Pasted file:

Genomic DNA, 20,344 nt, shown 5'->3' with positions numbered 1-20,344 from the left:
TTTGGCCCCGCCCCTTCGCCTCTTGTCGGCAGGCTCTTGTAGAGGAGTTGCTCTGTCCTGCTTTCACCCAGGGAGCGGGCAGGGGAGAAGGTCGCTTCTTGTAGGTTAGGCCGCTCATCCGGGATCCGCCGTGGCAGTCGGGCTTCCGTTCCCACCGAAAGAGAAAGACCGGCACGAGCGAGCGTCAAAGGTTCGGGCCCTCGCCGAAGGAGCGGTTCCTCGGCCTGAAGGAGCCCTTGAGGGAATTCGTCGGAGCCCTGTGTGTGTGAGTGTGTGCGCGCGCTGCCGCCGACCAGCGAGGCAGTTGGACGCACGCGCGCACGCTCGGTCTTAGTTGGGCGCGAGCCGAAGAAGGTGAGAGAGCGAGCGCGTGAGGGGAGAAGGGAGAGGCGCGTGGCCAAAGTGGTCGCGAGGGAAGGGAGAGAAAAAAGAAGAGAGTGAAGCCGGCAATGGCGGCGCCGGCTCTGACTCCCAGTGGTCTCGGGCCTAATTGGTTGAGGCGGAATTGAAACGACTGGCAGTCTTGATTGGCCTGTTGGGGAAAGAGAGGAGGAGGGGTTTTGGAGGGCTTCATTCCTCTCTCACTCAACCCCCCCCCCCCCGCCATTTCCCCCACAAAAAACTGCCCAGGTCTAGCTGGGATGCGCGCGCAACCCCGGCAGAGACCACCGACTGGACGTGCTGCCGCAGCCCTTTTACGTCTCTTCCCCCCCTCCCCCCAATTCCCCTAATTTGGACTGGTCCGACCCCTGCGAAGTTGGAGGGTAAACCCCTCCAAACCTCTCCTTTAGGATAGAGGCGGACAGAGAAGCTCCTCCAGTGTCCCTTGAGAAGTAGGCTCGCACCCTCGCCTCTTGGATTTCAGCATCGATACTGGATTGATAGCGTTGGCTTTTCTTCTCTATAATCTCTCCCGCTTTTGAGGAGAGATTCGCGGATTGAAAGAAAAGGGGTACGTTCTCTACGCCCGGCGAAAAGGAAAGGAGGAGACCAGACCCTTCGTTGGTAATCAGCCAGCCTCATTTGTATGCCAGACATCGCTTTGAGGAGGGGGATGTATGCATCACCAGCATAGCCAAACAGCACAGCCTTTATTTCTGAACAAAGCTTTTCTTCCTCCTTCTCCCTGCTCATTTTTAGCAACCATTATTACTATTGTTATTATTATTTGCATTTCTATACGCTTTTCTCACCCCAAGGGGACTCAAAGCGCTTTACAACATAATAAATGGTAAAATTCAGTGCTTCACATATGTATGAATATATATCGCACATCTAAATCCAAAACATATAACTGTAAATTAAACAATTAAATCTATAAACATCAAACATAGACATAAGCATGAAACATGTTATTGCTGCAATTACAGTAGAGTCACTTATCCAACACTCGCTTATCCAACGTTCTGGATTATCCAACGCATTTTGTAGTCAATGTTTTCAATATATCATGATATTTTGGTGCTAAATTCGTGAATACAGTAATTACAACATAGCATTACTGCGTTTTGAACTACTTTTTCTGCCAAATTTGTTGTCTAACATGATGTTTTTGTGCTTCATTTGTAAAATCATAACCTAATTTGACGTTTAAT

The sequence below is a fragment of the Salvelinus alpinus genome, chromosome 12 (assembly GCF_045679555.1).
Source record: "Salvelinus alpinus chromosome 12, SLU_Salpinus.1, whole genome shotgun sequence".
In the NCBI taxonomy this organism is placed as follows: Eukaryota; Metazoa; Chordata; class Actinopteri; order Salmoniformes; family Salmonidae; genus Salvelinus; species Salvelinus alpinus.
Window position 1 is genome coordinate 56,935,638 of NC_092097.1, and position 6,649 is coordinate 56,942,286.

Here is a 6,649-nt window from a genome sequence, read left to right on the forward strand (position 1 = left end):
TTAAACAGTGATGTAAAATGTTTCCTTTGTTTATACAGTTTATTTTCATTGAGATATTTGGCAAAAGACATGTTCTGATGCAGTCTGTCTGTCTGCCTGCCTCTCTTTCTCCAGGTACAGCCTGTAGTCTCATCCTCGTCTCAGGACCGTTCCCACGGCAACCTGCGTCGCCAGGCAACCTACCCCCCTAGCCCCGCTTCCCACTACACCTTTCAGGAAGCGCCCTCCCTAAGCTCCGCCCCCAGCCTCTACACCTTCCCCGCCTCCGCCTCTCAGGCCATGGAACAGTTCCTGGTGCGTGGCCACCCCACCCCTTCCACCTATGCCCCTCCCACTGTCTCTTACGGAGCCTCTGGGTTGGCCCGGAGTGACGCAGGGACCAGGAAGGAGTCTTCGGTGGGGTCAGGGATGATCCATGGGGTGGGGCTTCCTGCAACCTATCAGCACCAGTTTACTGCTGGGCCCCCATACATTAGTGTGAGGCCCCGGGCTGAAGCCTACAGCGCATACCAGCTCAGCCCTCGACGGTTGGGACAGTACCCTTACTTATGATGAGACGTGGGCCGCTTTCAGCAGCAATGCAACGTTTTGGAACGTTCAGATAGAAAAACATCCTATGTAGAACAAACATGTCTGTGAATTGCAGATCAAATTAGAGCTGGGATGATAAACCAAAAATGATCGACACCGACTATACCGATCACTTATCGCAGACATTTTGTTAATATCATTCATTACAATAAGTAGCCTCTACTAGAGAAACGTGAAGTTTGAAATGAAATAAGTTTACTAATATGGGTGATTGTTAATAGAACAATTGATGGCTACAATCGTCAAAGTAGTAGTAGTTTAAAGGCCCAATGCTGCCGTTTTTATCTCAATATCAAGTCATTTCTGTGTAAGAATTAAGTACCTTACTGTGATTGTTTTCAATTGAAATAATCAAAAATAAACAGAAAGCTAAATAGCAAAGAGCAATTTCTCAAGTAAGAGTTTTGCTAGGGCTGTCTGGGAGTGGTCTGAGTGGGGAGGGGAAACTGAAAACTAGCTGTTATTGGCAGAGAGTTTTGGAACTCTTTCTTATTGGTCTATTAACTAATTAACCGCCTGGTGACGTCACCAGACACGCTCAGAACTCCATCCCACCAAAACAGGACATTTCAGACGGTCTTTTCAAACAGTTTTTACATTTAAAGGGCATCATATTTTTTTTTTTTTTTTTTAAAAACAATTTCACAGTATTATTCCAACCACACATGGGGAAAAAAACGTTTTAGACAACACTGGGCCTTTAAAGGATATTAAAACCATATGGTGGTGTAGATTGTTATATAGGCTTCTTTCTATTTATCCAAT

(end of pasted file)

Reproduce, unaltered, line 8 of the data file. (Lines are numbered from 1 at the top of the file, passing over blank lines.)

TTAAACAGTGATGTAAAATGTTTCCTTTGTTTATACAGTTTATTTTCATTGAGATATTTGGCAAAAGACATGTTCTGATGCAGTCTGTCTGTCTGCCTGCCTCTCTTTCTCCAGGTACAGCCTGTAGTCTCATCCTCGTCTCAGGACCGTTCCCACGGCAACCTGCGTCGCCAGGCAACCTACCCCCCTAGCCCCGCTTCCCACTACACCTTTCAGGAAGCGCCCTCCCTAAGCTCCGCCCCCAGCCTCTACACCTTCCCCGCCTCCGCCTCTCAGGCCATGGAACAGTTCCTGGTGCGTGGCCACCCCACCCCTTCCACCTATGCCCCTCCCACTGTCTCTTACGGAGCCTCTGGGTTGGCCCGGAGTGACGCAGGGACCAGGAAGGAGTCTTCGGTGGGGTCAGGGATGATCCATGGGGTGGGGCTTCCTGCAACCTATCAGCACCAGTTTACTGCTGGGCCCCCATACATTAGTGTGAGGCCCCGGGCTGAAGCCTACAGCGCATACCAGCTCAGCCCTCGACGGTTGGGACAGTACCCTTACTTATGATGAGACGTGGGCCGCTTTCAGCAGCAATGCAACGTTTTGGAACGTTCAGATAGAAAAACATCCTATGTAGAACAAACATGTCTGTGAATTGCAGATCAAATTAGAGCTGGGATGATAAACCAAAAATGATCGACACCGACTATACCGATCACTTATCGCAGACATTTTGTTAATATCATTCATTACAATAAGTAGCCTCTACTAGAGAAACGTGAAGTTTGAAATGAAATAAGTTTACTAATATGGGTGATTGTTAATAGAACAATTGATGGCTACAATCGTCAAAGTAGTAGTAGTTTAAAGGCCCAATGCTGCCGTTTTTATCTCAATATCAAGTCATTTCTGTGTAAGAATTAAGTACCTTACTGTGATTGTTTTCAATTGAAATAATCAAAAATAAACAGAAAGCTAAATAGCAAAGAGCAATTTCTCAAGTAAGAGTTTTGCTAGGGCTGTCTGGGAGTGGTCTGAGTGGGGAGGGGAAACTGAAAACTAGCTGTTATTGGCAGAGAGTTTTGGAACTCTTTCTTATTGGTCTATTAACTAATTAACCGCCTGGTGACGTCACCAGACACGCTCAGAACTCCATCCCACCAAAACAGGACATTTCAGACGGTCTTTTCAAACAGTTTTTACATTTAAAGGGCATCATATTTTTTTTTTTTTTTTTTAAAAACAATTTCACAGTATTATTCCAACCACACATGGGGAAAAAAACGTTTTAGACAACACTGGGCCTTTAAAGGATATTAAAACCATATGGTGGTGTAGATTGTTATATAGGCTTCTTTCTATTTATCCAAT